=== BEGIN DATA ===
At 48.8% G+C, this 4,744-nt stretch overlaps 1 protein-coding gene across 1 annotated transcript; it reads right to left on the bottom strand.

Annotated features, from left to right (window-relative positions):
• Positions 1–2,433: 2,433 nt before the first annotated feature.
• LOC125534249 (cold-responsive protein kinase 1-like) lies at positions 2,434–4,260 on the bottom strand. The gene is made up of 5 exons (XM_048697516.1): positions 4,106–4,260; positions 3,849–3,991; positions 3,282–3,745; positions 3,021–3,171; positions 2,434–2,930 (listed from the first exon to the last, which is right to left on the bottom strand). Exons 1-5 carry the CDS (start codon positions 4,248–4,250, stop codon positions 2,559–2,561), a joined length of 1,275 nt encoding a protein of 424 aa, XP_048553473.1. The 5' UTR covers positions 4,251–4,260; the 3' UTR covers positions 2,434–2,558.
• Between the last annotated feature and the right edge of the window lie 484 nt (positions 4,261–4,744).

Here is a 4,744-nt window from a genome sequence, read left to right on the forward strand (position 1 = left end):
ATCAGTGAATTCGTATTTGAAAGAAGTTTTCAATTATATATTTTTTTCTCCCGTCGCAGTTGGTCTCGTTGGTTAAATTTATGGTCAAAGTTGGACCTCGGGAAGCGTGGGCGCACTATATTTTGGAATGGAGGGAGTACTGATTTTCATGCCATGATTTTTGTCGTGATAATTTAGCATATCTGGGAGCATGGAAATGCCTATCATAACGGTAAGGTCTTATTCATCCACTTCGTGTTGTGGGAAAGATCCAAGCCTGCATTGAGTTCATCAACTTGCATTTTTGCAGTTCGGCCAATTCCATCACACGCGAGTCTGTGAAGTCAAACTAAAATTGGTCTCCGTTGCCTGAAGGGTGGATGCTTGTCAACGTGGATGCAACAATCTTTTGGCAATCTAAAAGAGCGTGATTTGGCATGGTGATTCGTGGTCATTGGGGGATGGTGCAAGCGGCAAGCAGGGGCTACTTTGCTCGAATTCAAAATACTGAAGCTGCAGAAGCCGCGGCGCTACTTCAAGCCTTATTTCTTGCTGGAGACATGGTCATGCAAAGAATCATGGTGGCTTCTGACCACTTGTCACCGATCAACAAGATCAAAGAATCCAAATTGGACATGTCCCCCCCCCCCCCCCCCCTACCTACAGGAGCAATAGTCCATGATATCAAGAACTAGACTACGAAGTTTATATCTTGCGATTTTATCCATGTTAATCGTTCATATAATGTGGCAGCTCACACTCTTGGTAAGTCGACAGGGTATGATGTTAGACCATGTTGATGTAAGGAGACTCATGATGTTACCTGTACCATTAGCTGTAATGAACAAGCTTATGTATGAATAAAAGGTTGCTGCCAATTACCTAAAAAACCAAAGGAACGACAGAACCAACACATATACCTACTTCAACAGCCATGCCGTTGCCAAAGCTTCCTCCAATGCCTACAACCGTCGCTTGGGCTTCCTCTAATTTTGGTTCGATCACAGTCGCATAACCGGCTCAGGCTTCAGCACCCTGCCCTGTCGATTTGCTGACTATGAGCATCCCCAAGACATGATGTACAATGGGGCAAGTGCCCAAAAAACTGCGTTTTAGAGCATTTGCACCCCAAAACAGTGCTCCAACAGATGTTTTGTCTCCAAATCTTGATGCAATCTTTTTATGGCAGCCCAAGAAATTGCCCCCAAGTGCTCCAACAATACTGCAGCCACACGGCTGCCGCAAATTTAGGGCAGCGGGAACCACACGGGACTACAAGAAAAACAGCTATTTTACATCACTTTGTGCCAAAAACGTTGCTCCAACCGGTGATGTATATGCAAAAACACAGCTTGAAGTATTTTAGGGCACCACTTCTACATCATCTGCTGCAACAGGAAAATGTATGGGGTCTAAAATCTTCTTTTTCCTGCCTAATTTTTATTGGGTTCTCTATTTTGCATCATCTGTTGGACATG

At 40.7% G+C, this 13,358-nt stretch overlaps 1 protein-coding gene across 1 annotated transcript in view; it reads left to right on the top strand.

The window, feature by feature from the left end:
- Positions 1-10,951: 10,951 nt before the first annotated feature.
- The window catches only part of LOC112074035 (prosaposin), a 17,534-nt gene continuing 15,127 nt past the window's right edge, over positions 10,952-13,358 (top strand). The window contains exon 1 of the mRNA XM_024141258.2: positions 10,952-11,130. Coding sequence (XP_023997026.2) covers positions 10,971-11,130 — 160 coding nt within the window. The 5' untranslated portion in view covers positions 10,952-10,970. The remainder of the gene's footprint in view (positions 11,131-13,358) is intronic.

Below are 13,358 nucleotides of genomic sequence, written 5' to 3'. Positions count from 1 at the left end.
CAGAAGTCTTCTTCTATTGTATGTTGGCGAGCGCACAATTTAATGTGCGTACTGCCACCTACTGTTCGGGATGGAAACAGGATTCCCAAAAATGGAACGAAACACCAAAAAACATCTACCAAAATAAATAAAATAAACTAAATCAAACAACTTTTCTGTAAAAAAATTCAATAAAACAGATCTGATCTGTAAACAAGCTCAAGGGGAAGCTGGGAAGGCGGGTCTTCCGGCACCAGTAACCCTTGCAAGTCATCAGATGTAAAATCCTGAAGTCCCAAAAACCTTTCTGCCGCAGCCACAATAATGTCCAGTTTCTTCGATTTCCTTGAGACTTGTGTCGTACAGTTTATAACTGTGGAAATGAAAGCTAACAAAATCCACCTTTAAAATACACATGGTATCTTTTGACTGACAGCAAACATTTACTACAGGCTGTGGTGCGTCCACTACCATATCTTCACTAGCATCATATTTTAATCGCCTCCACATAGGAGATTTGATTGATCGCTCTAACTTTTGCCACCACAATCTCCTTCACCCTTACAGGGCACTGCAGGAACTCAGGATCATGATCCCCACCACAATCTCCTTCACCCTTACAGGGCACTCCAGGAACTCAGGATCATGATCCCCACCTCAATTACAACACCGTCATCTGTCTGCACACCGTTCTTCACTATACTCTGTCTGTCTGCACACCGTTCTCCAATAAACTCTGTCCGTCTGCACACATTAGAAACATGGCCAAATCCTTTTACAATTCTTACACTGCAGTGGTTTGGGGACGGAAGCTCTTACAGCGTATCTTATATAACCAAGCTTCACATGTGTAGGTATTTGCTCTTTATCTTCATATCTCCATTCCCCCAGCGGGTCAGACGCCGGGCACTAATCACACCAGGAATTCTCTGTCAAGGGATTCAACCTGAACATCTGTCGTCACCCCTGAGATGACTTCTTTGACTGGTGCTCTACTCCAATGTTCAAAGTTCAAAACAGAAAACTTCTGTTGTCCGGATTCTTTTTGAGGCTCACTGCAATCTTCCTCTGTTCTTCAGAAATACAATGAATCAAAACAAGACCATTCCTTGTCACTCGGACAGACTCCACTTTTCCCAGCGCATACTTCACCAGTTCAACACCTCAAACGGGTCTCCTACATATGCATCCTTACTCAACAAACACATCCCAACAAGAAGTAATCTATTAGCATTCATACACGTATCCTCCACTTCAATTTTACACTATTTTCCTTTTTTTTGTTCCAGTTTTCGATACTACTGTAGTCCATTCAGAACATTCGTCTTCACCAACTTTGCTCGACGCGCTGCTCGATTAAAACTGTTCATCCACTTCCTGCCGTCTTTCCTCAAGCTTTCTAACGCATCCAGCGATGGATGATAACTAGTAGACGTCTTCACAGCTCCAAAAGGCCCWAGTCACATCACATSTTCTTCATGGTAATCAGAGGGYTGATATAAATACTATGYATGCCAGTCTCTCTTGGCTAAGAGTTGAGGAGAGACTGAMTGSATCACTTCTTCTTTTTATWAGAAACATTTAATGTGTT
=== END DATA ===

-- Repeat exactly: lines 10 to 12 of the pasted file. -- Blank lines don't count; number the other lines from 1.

- Positions 1-10,951: 10,951 nt before the first annotated feature.
- The window catches only part of LOC112074035 (prosaposin), a 17,534-nt gene continuing 15,127 nt past the window's right edge, over positions 10,952-13,358 (top strand). The window contains exon 1 of the mRNA XM_024141258.2: positions 10,952-11,130. Coding sequence (XP_023997026.2) covers positions 10,971-11,130 — 160 coding nt within the window. The 5' untranslated portion in view covers positions 10,952-10,970. The remainder of the gene's footprint in view (positions 11,131-13,358) is intronic.

Below are 13,358 nucleotides of genomic sequence, written 5' to 3'. Positions count from 1 at the left end.